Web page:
Huawei’s latest mini tablet, the MediaPad M3, might be a pricey piece of kit, but it does what it sets out to do very well. The 8.4-inch 3560 x 1600 resolution display is great, while the plentiful internal combination of the Kirin 950 and 4GB RAM make it snappy and quick to use. The media experience is improved further by the great-sounding speakers.
It looks good too, with a sturdy metal and glass body that certainly has a similar look to the brand’s flagship P9 smartphone. It has similar issues to that phone too, notably the dodgy EMUI software that Huawei keeps loading on top of Android 6.0.1. It’s slow, ugly and slightly buggy and just not as good as competing skins.
32GB of internal storage comes as standard (along with a microSD card slot) and there’s a decent 8MP camera on both the front and back. As with any tablet camera, we’d probably avoid using it as your main snapper.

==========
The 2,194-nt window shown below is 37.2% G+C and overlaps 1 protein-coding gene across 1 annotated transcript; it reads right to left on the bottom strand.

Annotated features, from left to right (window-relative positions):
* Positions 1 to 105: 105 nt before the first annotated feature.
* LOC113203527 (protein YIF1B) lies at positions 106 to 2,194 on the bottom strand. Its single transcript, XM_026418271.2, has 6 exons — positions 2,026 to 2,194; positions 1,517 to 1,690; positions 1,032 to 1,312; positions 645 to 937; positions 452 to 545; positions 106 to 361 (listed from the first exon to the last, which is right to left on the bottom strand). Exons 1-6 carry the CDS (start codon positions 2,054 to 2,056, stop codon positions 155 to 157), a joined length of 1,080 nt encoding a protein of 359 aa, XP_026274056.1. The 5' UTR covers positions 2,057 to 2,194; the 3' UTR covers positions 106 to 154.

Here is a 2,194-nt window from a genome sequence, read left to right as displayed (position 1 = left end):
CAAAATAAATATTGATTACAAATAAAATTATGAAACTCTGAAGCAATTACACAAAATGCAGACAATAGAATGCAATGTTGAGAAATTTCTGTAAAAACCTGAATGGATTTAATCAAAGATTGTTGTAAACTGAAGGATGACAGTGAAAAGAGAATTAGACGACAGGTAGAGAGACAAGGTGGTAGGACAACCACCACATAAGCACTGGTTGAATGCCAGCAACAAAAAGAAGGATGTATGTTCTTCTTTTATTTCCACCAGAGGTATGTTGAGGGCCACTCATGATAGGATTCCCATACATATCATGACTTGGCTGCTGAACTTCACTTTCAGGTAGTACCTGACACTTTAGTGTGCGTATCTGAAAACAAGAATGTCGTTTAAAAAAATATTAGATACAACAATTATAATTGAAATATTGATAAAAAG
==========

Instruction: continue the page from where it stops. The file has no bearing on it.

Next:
Buy now: Huawei MediaPad M3 for £159.99 from Amazon
Samsung Galaxy Tab S3
- Amazing HDR AMOLED display
- Slim and light
- Impressive S Pen included
- Software lacks polish
- Multitasking is janky
- Glass back is a fingerprint magnet
Samsung’s latest high-end tablet, the Galaxy Tab S3, is good, it’s even great in some areas, but the poor software really lets it down. Android just isn’t built for tablets and the multitasking implementation is far from the best.
Still, this tablet is great for media thanks to the HDR display and impressive battery life. It also comes with an S-Pen in the box, which is accurate and easy to write and draw with.
Buy now: Samsung Galaxy Tab S3 for £480 from Amazon